So check your strategy and keep casting-the tough days require persistence and tenacity; even a blind hog finds an acorn now and again!
Billy Cook of North Carolina starts the Greasy Creek Outfitters 2013 season off right with this 8lb, 27″ walleye!
We hit the water Saturday morning with the hopes of seeing a first muskie for Billy and instead were rewarded with this beautiful walleye.
On this cold day, the water temps made fishing slow, but Billy’s son, Bill also walked away with a nice 17″ 4lb smallie for the memory books. Look how light her coloring is- she’s been on the bottom!
Now that we’ve indoctrinated the 2013 season right, I promise to bring you updates often. It’s been a hard winter with the river hitting record levels and remaining unfishable, but we’re back and we’re ready!
If you ask any fishermen that question, the answers you get will vary among those you ask, but I think you’ll also find a common theme: solitude. Even when you’re out with friends casting to an illusive quarry, you have a sense of peace and tranquility that you can’t get any other time, save for hunting. It’s about getting in touch with the outdoors and your Creator while you test your mettle against your quarry. Many fishermen out there never or, like myself, rarely keep what they catch, but there is a sense of accomplishment in the simple knowledge that if you had to, you could feed yourself and your family with your rod and reel. We like to know that we can be self-reliant; that we can walk away from our cell phones and the internet and the social media that permeates our lives and not only survive, but thrive. I watch my children and all of their video games and I recall how, in my youth, the first video game I came in contact with in the form of pong and kept me occupied for about half an hour before I put it down and went out into the real world to entertain myself. These days, the nature of the world is such that we are pulled away from our natural habitat…think about that phrase for a second…”natural habitat”… do you think of your “natural habitat” and conjure up images of the woods and waters you long to escape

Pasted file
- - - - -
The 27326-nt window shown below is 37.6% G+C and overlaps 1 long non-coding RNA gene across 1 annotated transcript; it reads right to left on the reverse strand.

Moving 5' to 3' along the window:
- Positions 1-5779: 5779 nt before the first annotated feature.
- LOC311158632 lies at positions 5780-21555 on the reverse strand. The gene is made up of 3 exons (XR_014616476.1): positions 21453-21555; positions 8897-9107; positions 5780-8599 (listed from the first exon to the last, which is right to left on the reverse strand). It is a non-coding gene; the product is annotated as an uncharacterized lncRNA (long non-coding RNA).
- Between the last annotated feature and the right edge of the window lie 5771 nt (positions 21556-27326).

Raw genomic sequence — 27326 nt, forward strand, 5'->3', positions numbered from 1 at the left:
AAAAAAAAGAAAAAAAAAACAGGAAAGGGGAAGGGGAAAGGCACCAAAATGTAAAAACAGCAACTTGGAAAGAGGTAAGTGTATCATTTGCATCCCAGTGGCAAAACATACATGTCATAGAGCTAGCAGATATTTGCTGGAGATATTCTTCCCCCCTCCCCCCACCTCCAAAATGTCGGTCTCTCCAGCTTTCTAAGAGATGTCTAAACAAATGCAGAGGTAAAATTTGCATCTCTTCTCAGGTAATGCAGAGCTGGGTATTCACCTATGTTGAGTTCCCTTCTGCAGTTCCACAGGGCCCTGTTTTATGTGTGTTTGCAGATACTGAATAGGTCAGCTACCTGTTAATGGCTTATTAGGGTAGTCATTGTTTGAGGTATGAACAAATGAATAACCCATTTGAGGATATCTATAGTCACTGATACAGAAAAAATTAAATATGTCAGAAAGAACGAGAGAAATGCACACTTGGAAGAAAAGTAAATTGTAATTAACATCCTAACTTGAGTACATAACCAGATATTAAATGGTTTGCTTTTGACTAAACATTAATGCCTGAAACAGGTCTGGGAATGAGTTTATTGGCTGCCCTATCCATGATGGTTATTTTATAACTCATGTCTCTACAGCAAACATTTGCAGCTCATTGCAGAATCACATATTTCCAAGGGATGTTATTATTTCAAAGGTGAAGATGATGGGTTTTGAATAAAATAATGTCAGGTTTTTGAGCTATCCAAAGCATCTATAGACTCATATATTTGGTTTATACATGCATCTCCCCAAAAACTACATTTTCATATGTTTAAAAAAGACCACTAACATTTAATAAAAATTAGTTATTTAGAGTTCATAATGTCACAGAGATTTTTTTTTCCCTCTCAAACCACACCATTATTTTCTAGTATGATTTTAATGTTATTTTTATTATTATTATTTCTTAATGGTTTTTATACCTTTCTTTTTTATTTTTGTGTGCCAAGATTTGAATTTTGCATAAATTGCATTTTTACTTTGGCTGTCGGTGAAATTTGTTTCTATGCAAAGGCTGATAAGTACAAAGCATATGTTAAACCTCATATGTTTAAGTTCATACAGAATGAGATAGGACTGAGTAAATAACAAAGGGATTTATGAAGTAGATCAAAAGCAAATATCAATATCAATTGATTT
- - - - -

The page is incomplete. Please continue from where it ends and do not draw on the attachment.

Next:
to, or do you see yourself in an office or cubicle? Unfortunately, I think a lot of us out there tend to identify with the corporate, urban vision out of habit. I think that’s a shame and we should strive to get out of that environment as often as possible and change that because, THAT is why we all fish at the bottom of all our other reasons!
Tight lines, Darin
Like GCO Guide John Shutte (atcisme), who commented on the Heddon Tiny Torpedo article about his love of soft plastics, I too prefer them. The crankbaits we’ve talked about so far have their place in the water on days where the fish are spread out and out need a little more pizzazz to get their attention, but nothing gets a smallmouth to strike like a well worked soft plastic when you know where the fish are hanging. Such as the current situation in our area, when the water is cold and the fish aren’t moving as much; we know they’re going to be in deeper water hanging below the thermocline and keeping the lure low and slow is the name of the game.
Now, I’ve tried a lot of different brands of soft plastics out there and had great success with them on the smallies, and one in particular I used to use because they used a stiffer salt water formulation as the plastics lasted longer and it was economical. All of the different brands of soft plastics out there had on trait in common though; short strikes. Anyone who fishes soft plastics has experienced bringing a fish up to the boat only to watch it open it’s mouth and drop right off because they struck short and never sucked the bait all the way in to get hooked.